Welcome New Faculty Member David Fridovich-Keil

August 20, 2021

photo of david fridovich-keilDavid Fridovich-Keil joins us as an assistant professor this fall. His research spans optimal control, dynamic game theory, learning for control and robot safety. While he has also worked on problems in distributed control, reinforcement learning and active search, he is currently investigating the role of dynamic game theory in multi-agent interactive settings such as traffic. Fridovich-Keil’s work also focuses on the interplay between machine learning and classical ideas from robust, adaptive and geometric control theory.

Fridovich-Keil received his doctorate from the University of California, Berkeley, where he developed some of the first efficient techniques for solving noncooperative, game-theoretic motion planning problems. During his graduate studies, Fridovich-Keil briefly worked at the self-driving car company Nuro. His postdoctoral research focused on exploiting computational parallelism in stochastic optimal control problems.

What attracted you to Texas ASE/EM?

I’ve heard wonderful things about living Austin, so it’s been on my radar for a while now. And since my research focuses on control theory and robotics, I was looking at schools where are I knew there were strong programs in those areas. I also knew former students who had attended and they all had good things to say about their experience. When I interviewed, it was all virtual due to the pandemic, so I was only able to meet people on Zoom, but I really enjoyed talking with everyone I did meet with, and left with a very positive impression. I’d say the last that thing is that UT and Austin felt very familiar to me. I grew up in Atlanta, so it’s still generally in the southern U.S. Basically, ASE/EM checked all the boxes for what I was looking for, and I am happy to join the department.

image of traffic game

What do you enjoy most about your research?

I think the thing that I like most is that I find it very easy to straddle this divide between doing something that’s intellectually interesting and subtle, and at the same time also very, very practical. I originally became interested in multi-agent interaction and game theory while working at a car company. It really doesn’t get more practical than asking a question like, “Would I want to sit in this car?” and it’s very intuitive to think about the fact that almost everyone drives a car, and then put myself in a driving scenario. For example, thinking about how I might react to a certain type of oncoming car at an intersection, or whether I drive in a reasonable way. This area of research isn’t just purely experimental and it’s not truly theoretical – I think there are elements of both, and that excites me. (Image: Nash equilibrium of traffic game computed in real-time)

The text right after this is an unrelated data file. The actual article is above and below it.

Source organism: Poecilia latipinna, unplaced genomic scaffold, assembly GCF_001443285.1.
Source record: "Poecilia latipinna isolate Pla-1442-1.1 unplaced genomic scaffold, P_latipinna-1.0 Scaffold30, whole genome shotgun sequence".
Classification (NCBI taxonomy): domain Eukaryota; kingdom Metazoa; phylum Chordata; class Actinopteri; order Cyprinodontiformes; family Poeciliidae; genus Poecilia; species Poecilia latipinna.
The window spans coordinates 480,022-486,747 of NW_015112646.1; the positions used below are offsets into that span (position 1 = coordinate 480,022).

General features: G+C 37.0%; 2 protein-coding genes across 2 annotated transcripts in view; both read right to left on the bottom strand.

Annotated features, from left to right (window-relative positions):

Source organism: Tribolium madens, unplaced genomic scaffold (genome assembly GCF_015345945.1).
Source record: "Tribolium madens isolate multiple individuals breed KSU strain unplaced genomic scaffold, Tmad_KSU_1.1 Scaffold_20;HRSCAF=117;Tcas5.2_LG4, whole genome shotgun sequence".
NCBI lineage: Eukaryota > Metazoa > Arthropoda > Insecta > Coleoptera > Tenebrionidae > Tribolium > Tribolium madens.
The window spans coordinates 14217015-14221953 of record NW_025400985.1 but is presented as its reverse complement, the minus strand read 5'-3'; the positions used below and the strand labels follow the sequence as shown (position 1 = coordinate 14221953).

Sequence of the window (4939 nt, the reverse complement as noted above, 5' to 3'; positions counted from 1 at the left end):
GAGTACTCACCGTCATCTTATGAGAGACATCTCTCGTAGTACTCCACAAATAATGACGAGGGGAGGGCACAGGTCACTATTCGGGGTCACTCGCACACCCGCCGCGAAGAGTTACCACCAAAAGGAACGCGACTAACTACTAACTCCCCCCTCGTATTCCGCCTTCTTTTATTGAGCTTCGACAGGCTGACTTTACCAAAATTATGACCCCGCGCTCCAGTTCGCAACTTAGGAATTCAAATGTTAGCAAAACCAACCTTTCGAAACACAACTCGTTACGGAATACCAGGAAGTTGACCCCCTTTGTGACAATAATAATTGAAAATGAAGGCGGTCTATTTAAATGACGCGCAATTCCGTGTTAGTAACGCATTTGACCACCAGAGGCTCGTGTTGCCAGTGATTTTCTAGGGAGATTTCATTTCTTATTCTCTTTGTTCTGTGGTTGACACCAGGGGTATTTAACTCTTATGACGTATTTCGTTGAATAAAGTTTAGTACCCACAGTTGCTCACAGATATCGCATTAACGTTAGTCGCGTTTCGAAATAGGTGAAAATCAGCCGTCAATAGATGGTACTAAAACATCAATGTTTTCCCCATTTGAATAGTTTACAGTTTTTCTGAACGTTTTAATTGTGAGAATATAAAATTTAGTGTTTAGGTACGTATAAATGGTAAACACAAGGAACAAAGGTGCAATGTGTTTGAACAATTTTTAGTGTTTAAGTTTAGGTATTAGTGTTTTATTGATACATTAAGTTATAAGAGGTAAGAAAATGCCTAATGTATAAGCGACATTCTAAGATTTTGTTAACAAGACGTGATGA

Tell us about your teaching philosophy.

I really like to provide project-based learning for both undergraduate and graduate courses. I especially think it’s important to include projects in graduate courses – something that students might be able to turn into a future research project — so I try to provide opportunities for that as well. The other thing I try to be aware of is if students are asking the same question multiple times, chances are, it means there is a better way to explain it. Also, being aware that students come into some courses with very different backgrounds and skill sets. Because of this, I think it’s a very good idea to design a course with different parts that will be familiar to a variety of students.

How do you like to spend your free time?

Outside! I like hiking, cycling and just walking around the neighborhood. A few years ago, I got into frisbee golf, so I was really excited to see how many courses there are in this area. Other than that, I like to read fiction and play acoustic guitar.